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What causes osteoarthritis?

Osteoarthritis is considered to be a disease with many possible causes. The onset of osteoarthritis, its severity and degree of pathological processes progression are determined by the following factors:

Chronic microtraumas of cartilagilages
The main cause of osteoarthritis can be a mismatch between the mechanical load on the chondral surface and the ability of cartilage tissue to resist this load. Therefore, osteoarthritis tends to develop in individuals engaged in hard physical work involving mechanical overloading on joints due to frequent stereotyped movements and especially in athletes. Adverse effects can also be caused by work in a monotonous posture involving bent knee joints or a sitting position with pressure on the knees. The stress on knee joints increases if combined with obesity.

Congenital malformations of joints
Dysplasias contribute to chronic microinjuries of cartilage and lead to the decrease in the articular surfaces congruence, which results in displacements of load axes in joints. The risk of developing osteoarthritis in individuals with congenital defects of locomotor system is increased by 7.7 times.

The most important risk factor of developing a symptomatic (i.e., clinically detectable) and radiographically proven osteoarthritis. It has been proved that the incidence of osteoarthritis for men and women with body mass index 30-35 is 4 times higher than for people with a normal BMI. It has been established that each 5 kg of excess body weight present a 40% risk of developing diseases of joints and, on the contrary, a 5 kg reduction in body weight leads to a reduction in clinical symptoms.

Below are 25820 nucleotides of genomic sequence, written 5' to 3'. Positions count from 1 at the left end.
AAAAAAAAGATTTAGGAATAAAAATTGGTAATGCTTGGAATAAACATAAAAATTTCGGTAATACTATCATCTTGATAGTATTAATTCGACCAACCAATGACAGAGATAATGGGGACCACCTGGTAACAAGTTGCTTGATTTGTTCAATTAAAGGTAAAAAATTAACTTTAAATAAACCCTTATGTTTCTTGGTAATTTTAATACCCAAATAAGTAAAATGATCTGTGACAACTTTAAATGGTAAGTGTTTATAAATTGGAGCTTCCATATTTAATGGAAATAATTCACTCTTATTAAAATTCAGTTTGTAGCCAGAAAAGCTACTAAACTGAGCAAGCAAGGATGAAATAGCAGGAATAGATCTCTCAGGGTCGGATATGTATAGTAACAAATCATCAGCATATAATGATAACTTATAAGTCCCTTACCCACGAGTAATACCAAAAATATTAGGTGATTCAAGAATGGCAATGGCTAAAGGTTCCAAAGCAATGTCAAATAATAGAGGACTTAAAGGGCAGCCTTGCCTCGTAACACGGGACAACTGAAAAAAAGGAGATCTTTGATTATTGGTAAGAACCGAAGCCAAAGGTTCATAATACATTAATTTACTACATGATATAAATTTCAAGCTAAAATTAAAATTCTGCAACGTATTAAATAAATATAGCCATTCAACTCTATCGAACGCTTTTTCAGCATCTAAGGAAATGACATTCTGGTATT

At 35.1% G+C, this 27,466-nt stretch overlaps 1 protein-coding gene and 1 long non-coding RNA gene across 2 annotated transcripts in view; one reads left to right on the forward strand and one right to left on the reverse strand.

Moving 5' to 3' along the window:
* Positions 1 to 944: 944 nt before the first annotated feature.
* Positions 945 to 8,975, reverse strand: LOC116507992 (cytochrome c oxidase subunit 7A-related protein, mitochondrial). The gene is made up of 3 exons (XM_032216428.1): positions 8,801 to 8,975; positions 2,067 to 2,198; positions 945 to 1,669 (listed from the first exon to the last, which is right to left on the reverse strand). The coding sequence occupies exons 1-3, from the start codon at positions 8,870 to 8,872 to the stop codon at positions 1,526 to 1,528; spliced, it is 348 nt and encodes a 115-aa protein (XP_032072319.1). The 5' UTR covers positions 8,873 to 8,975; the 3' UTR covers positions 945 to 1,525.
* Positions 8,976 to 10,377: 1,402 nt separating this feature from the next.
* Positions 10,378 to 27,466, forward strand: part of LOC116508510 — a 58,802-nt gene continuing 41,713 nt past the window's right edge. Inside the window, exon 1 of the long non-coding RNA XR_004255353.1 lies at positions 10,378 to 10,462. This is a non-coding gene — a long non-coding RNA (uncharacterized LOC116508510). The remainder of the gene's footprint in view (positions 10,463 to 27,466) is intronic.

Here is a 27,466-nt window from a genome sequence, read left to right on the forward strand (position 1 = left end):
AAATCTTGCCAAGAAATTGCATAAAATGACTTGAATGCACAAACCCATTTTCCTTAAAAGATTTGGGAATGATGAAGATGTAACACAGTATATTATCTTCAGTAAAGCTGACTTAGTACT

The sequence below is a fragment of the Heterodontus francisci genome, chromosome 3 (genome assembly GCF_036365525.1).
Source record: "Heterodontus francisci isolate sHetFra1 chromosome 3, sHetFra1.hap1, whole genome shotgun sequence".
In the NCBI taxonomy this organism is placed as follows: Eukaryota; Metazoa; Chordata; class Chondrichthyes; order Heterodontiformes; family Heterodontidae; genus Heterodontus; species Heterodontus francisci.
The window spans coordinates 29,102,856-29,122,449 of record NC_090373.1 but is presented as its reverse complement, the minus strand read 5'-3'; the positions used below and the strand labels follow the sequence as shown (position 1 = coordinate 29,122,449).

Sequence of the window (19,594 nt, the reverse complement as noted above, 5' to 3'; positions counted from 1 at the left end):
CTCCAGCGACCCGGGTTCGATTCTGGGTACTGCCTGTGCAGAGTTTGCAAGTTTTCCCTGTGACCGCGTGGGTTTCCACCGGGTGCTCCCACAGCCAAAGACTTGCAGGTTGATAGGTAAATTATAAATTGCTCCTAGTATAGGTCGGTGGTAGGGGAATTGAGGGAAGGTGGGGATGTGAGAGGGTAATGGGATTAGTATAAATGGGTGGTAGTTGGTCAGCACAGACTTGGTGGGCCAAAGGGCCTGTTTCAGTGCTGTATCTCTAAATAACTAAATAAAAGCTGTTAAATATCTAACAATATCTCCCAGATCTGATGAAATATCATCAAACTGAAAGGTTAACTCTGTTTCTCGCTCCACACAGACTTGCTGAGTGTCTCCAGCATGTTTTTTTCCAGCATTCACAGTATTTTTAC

Genetic factors
Development of osteoarthritis of the interphalangeal joints of hands with concomitant erosive changes in articular cartilages is 10 times more common in women, due to the autosomal dominant inheritance of this disorder in females and a recessive transmission of this trait in males. Newly discovered defects in gene responsible for Type 2 collagen production lead to the development of this condition.

Acute or chronic infectious arthritis, including tuberculous arthritis, non-specific inflammation of the joint, rheumatoid arthritis, etc lead to the development of osteoarthritis. Identification of specific immunoglobulins and complement components deposition in the articular surfaces suggests their involvement in the progression of osteoarthritis.

Neurogenic disorders
Disorders of proprioceptive impulses lead to decreased tone in the muscle near the hip and, consequently, to increased mechanical stress on the joint. E.g. a normally developed quadriceps can compensate for not less than 30% load on the knee joint; however, in the case of pathologic impulsation the muscle does not receive information from the brain about the strain required to perform its function, and the joint begins experiencing a physical overload.

Metabolic disorders
In particular, so-called "deposition" diseases, such as hemochromatosis, ochronosis, chondrocalcinosis, gout. The deposition of various substances in the cartilage matrix tends to lead to direct damage of chondrocytes and secondary disorders of shock absorbing ability of the cartilage.





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